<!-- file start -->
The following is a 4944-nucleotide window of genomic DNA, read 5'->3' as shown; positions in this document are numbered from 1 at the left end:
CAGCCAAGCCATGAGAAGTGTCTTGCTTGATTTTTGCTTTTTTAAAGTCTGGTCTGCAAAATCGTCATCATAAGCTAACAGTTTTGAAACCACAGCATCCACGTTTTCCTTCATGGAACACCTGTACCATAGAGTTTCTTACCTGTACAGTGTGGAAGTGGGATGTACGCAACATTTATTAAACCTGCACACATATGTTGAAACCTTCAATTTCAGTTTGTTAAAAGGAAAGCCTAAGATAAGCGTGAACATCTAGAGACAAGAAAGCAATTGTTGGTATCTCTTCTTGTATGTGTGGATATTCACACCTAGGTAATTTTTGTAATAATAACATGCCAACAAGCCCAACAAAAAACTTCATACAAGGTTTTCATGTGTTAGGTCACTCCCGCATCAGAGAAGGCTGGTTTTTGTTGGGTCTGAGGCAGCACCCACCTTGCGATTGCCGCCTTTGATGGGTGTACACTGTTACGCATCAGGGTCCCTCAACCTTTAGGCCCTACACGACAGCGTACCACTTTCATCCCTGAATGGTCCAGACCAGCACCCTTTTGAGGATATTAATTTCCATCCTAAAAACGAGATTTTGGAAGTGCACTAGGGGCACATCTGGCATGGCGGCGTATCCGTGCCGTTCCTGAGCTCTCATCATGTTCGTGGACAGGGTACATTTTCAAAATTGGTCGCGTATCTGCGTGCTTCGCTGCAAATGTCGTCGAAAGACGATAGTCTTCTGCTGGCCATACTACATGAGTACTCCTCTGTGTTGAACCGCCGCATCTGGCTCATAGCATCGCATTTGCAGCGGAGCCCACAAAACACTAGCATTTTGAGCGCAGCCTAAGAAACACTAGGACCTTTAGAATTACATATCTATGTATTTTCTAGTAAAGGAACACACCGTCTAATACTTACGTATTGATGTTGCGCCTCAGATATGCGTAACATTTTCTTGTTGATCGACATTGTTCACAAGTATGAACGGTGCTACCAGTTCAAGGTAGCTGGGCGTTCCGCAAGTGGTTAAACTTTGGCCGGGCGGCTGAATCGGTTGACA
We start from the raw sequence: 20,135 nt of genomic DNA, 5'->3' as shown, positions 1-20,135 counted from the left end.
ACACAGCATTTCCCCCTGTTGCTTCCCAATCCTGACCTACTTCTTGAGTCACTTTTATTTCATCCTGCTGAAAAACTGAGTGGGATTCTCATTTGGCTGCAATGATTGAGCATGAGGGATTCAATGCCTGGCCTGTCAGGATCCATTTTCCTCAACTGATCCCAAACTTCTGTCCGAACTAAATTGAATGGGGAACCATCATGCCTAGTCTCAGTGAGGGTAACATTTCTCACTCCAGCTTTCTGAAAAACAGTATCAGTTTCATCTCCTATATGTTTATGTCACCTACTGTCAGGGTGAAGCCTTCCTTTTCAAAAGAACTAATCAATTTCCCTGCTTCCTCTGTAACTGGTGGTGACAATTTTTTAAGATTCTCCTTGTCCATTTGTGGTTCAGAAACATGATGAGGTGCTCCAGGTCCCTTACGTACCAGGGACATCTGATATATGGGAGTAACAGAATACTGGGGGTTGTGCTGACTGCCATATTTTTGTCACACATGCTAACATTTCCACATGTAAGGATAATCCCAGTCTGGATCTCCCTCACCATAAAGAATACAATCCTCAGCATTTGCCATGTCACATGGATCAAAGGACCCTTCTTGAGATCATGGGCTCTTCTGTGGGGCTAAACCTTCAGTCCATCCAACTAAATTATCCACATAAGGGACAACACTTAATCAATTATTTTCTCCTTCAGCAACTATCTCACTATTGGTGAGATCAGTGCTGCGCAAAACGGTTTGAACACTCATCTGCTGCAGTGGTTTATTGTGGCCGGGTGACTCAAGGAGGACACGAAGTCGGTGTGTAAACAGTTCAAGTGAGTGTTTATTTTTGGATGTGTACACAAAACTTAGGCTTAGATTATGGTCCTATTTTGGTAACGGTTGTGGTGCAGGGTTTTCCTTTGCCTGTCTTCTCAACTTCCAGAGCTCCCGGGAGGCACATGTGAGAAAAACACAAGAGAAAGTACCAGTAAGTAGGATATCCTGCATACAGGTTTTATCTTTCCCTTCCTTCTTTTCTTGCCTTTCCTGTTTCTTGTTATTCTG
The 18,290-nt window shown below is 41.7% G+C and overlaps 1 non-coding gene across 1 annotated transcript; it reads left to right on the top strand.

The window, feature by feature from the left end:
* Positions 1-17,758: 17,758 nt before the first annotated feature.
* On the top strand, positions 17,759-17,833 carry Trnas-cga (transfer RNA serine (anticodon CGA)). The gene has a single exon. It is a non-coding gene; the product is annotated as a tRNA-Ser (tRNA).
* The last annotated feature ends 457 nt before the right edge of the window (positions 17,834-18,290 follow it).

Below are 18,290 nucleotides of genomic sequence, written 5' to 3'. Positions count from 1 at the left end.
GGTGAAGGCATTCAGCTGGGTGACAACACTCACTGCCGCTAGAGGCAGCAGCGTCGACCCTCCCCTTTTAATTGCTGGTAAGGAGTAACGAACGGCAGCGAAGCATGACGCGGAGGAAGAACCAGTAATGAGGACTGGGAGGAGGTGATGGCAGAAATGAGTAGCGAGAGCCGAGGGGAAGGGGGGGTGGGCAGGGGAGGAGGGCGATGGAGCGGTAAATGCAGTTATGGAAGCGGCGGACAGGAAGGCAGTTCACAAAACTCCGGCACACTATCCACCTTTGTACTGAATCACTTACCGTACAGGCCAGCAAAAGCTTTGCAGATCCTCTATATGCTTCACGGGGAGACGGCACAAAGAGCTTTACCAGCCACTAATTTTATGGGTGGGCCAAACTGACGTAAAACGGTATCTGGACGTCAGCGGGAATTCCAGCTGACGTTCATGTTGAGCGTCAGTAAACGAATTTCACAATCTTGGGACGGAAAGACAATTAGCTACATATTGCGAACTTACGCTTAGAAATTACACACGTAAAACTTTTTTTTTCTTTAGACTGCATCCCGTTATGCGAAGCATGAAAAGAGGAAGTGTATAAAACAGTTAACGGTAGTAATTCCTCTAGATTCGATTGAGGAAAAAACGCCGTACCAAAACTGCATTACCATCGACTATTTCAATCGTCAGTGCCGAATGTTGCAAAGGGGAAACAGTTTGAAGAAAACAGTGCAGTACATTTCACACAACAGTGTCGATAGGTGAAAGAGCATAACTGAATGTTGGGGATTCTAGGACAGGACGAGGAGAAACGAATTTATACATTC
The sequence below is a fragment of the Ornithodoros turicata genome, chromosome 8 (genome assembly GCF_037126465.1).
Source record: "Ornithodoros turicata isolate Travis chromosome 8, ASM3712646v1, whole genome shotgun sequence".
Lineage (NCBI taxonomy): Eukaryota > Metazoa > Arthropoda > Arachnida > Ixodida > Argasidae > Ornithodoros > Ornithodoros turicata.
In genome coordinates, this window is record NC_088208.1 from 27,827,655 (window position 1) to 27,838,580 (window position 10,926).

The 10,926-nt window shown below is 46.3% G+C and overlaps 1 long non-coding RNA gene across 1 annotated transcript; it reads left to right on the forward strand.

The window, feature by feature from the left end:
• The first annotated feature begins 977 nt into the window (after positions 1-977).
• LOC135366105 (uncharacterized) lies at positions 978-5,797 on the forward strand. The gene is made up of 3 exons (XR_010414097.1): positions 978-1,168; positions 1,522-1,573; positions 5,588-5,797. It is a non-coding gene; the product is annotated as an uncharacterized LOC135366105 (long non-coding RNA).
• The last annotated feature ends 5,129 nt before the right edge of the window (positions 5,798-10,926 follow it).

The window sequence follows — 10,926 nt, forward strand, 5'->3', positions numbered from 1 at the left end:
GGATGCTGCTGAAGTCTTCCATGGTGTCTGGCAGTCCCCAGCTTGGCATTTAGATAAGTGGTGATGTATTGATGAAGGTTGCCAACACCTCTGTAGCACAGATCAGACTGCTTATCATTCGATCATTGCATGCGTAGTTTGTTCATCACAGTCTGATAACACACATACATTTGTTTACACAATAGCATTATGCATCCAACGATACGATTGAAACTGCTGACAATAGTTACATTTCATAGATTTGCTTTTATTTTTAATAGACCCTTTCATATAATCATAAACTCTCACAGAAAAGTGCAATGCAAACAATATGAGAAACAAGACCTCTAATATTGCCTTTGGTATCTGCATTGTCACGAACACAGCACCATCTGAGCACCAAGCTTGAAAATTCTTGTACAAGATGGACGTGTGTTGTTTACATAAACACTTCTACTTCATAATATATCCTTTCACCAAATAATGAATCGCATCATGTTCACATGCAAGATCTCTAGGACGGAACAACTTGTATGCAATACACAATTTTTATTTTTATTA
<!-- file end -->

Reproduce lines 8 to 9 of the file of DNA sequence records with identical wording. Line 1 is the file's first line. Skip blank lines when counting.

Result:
* On the top strand, positions 17,759-17,833 carry Trnas-cga (transfer RNA serine (anticodon CGA)). The gene has a single exon. It is a non-coding gene; the product is annotated as a tRNA-Ser (tRNA).
* The last annotated feature ends 457 nt before the right edge of the window (positions 17,834-18,290 follow it).